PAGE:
Duchenne muscular dystrophy (DMD) is the most common and severe form of muscular dystrophy. The major symptoms of this condition are walking difficulties, dyspnea caused by progressive skeletal muscle weakness, and cardiomyopathy. Recent advances in ventilator support devices have dramatically decreased mortality caused by respiratory distress. Consequently, cardiomyopathy resulting in heart failure is currently the major cause of death among DMD patients. One mechanism by which skeletal muscle is damaged in DMD patients involves elevation of the intracellular Ca2+ concentration. By contrast, the mechanisms underlying the development of cardiomyopathy are unclear. To investigate this, we examined the intracellular Ca2+ concentration and calcium transients in cardiomyocytes differentiated from human induced pluripotent stem cells (hiPSCs). hiPSCs were derived from a DMD patient (DMD-hiPSCs), in whom exon 44 of the gene encoding dystrophin was deleted, and from his parents (control-hiPSCs), who did not carry this mutation. The intracellular Ca2+ concentration was measured using the fluorescent indicator indo-1. The fluorescence ratio (410/490 nm) of indo-1 at rest (R0), the peak of this ratio (Rmax), and the amplitude (Rmax—R0) were significantly higher in cardiomyocytes differentiated from DMD-hiPSCs than in those differentiated from control-hiPSCs. Moreover, mechanical stretching significantly increased the intracellular Ca2+ concentration in cardiomyocytes differentiated from DMD-hiPSCs, but not in those differentiated from control-hiPSCs. These findings indicate that elevation of the intracellular Ca2+ concentration can cause cardiac damage leading to cardiomyopathy in DMD patients.
Citation: Tsurumi F, Baba S, Yoshinaga D, Umeda K, Hirata T, Takita J, et al. (2019) The intracellular Ca2+ concentration is elevated in cardiomyocytes differentiated from hiPSCs derived from a Duchenne muscular dystrophy patient. PLoS ONE 14(3): e0213768. https://doi.org/10.1371/journal.pone.0213768
Editor: Atsushi Asakura, University of Minnesota Medical Center, UNITED STATES
Received: June 20, 2018; Accepted: March 1, 2019; Published: March 15, 2019
Copyright: © 2019 Tsurumi et al. This is an open access article distributed under the terms of the Creative Commons Attribution License, which permits unrestricted use, distribution, and reproduction in any medium, provided the original author and source are credited.
Data Availability: All relevant data are within the manuscript.
Funding: This work was supported by the Japan Society for the Promotion of Science KAKENHI under Grant Number JP24791059 (SB) (http://www.mext.go.jp/en/).
Competing interests: The authors have declared that no competing interests exist.
Duchenne muscular dystrophy (DMD) is the most common and severe form of muscular dystrophy. This condition is caused by mutations of the gene encoding dystrophin located on chromosome Xp21 and is inherited in an autosomal recessive manner. DMD is relatively common, with an incidence of approximately 1 per 3500 male births. Muscle atrophy and weakness develop progressively with repeated cycles of muscle degeneration and regeneration. The majority of patients begin to experience walking difficulties before puberty. Patients usually develop respiratory muscle failure and heart failure, which are both common lethal complications of DMD, in their late teens and early twenties .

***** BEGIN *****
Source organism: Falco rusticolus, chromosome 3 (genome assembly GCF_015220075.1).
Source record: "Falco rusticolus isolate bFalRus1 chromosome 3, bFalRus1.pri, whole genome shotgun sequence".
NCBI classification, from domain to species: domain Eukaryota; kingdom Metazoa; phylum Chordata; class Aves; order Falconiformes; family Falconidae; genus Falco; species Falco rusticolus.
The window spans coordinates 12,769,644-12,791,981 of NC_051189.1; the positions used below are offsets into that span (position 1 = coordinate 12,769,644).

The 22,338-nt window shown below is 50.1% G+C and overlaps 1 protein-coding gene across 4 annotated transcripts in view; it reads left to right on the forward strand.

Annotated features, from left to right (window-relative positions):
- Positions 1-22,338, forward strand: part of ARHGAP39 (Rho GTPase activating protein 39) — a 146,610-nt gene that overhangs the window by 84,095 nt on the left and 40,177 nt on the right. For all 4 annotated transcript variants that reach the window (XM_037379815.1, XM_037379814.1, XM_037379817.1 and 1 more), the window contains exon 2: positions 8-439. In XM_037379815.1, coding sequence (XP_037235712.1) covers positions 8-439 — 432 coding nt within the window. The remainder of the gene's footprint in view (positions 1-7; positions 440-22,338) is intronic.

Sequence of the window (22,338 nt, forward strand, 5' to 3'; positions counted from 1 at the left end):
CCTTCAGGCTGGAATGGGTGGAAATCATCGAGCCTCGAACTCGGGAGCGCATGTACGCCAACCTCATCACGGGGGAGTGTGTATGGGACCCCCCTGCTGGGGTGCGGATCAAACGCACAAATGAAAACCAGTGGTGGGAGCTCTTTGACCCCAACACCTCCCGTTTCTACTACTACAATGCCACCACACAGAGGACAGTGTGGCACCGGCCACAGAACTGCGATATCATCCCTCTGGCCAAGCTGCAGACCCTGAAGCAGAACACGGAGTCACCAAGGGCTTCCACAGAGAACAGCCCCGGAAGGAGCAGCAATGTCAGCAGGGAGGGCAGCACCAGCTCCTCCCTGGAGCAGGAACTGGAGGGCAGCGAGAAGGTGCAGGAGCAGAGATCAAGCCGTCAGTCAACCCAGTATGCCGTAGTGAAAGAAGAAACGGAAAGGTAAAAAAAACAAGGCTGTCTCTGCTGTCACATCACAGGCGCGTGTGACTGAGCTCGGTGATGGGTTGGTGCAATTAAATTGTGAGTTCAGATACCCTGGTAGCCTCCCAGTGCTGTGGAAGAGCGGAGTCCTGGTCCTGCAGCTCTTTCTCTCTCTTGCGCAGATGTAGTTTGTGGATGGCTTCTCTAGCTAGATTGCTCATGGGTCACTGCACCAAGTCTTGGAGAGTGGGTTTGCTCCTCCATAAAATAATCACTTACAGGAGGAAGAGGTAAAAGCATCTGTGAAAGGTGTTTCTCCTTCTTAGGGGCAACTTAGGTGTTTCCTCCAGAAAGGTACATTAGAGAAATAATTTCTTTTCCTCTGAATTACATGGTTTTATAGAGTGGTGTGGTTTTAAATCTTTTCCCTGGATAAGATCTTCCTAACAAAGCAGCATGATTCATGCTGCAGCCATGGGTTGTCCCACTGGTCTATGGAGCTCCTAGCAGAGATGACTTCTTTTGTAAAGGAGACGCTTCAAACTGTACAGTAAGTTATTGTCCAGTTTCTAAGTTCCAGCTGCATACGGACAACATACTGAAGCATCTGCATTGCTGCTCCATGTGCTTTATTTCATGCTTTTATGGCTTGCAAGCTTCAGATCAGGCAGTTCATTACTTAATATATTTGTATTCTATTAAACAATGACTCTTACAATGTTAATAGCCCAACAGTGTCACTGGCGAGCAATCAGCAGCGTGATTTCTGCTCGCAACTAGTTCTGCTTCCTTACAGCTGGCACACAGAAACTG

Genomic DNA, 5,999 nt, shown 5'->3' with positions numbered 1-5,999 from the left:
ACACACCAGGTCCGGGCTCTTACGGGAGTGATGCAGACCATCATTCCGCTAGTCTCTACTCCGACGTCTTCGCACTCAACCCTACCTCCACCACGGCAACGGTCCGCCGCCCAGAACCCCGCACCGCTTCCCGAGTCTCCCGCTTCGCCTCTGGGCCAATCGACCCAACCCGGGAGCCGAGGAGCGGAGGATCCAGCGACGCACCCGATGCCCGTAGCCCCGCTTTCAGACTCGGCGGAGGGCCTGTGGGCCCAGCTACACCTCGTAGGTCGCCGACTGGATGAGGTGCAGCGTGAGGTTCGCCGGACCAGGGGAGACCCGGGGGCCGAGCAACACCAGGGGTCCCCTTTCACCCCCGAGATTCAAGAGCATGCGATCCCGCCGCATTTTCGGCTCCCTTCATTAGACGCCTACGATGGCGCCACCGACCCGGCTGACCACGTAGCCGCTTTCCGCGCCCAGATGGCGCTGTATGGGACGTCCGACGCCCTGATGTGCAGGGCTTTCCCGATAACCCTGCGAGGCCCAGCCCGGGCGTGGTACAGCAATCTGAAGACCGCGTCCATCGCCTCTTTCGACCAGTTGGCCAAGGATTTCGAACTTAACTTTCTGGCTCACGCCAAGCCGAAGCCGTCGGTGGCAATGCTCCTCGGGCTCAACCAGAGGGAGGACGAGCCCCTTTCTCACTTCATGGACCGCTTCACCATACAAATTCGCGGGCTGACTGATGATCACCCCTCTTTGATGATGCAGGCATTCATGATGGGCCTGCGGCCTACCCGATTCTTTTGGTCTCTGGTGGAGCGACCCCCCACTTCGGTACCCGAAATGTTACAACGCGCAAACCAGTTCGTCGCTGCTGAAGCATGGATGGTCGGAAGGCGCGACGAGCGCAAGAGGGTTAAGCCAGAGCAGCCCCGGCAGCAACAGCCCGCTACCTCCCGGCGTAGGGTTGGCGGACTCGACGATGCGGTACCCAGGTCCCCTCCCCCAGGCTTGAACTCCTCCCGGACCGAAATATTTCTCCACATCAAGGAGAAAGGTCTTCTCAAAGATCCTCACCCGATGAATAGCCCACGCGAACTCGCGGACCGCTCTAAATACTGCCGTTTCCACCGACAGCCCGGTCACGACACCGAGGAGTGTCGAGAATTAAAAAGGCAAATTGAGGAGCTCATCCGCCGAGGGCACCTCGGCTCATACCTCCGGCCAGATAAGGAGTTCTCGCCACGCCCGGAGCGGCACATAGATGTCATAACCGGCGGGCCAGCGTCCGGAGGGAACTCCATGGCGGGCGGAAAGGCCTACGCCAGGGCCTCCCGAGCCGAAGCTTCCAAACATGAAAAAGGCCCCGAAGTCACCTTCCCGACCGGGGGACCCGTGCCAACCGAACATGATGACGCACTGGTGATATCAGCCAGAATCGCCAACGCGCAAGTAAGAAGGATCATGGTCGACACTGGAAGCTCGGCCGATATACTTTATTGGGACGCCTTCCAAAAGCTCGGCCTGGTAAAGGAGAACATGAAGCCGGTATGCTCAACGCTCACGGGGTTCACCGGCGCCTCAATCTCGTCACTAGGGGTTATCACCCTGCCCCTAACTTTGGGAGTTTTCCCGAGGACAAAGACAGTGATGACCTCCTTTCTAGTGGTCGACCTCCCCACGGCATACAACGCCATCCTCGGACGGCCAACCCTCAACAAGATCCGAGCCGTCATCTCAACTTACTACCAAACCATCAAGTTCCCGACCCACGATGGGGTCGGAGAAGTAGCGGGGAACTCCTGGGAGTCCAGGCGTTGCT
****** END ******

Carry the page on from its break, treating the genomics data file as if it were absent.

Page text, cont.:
Until about 1990, respiratory insufficiency and respiratory tract infections were the major causes of death among DMD patients [2–4]. However, this changed after the development of ventilator support devices, such as nocturnal home ventilation [5,6]. The mean lifespan of non-ventilated DMD patients was 14.4 years in the 1960s, whereas that of ventilated DMD patients was 25.3 years in the 1990s , and it is currently 36.23 years. Cardiomyopathy is now the major cause of death among DMD patients. The percentage of DMD patients dying from cardiac problems increased from 8% to 44% after the 1990s .
Cardiomyopathy associated with fibrosis usually leads to dilated cardiomyopathy (DCM). In total, 25% and 59% of DMD patients aged less than 6 years and 6–10 years have a sub-clinical stage of DCM, respectively . More than 80% of DMD patients older than 18 years have reduced cardiac functions [9,10]. Moreover, 90% of DMD patients develop DCM .
Patients with DMD lack dystrophin, a major structural protein in muscle cells. Dystrophin links the cytoskeleton with the extracellular matrix in muscles . Muscle contraction leads to rupture of the sarcolemma in mdx mice, an animal model of DMD . In addition, Franco et al. reported that muscles of mdx mice contain mechano-transducing ion channels that open in response to stretching, leading to abnormal leakage of Ca2+ into cells . Elevation of the intracellular Ca2+ concentration is thought to be important for the initiation of skeletal muscle damage in DMD patients based on findings obtained using mdx mice . An elevated Ca2+ concentration leads to cell damage in these mice [15,16]. Abnormal handling of intracellular Ca2+ is also observed in cardiomyocytes of patients with end-stage heart failure .
Here, we investigated the development of cardiomyopathy in DMD patients by examining calcium transients in cardiomyocytes differentiated from human induced pluripotent stem cells (hiPSCs).
Materials and methods
Generation of hiPSCs from fibroblasts
Human iPS cells experiments were approved by the Ethics Committee of Kyoto University (approval number: R0091, G259), and it was conducted according to the principles expressed in the Declaration of Helsinki. A written informed consent was obtained from the parents. hiPSCs were established by transducing fibroblasts obtained from a DMD patient and his parents with Yamanaka factors (Oct3/4, Sox2, Klf4, and c-Myc). These hiPSCs were maintained on dishes coated with Matrigel (14.6 μg/cm2; Becton, Dickinson and Company) in mTeSR1 (Stem Cell Technologies) and passaged every 4–5 days. Cells were treated with 5 mM Y-27632 (Nacalai Tesque), a ROCK inhibitor, for 1 day after passage to prevent apoptosis.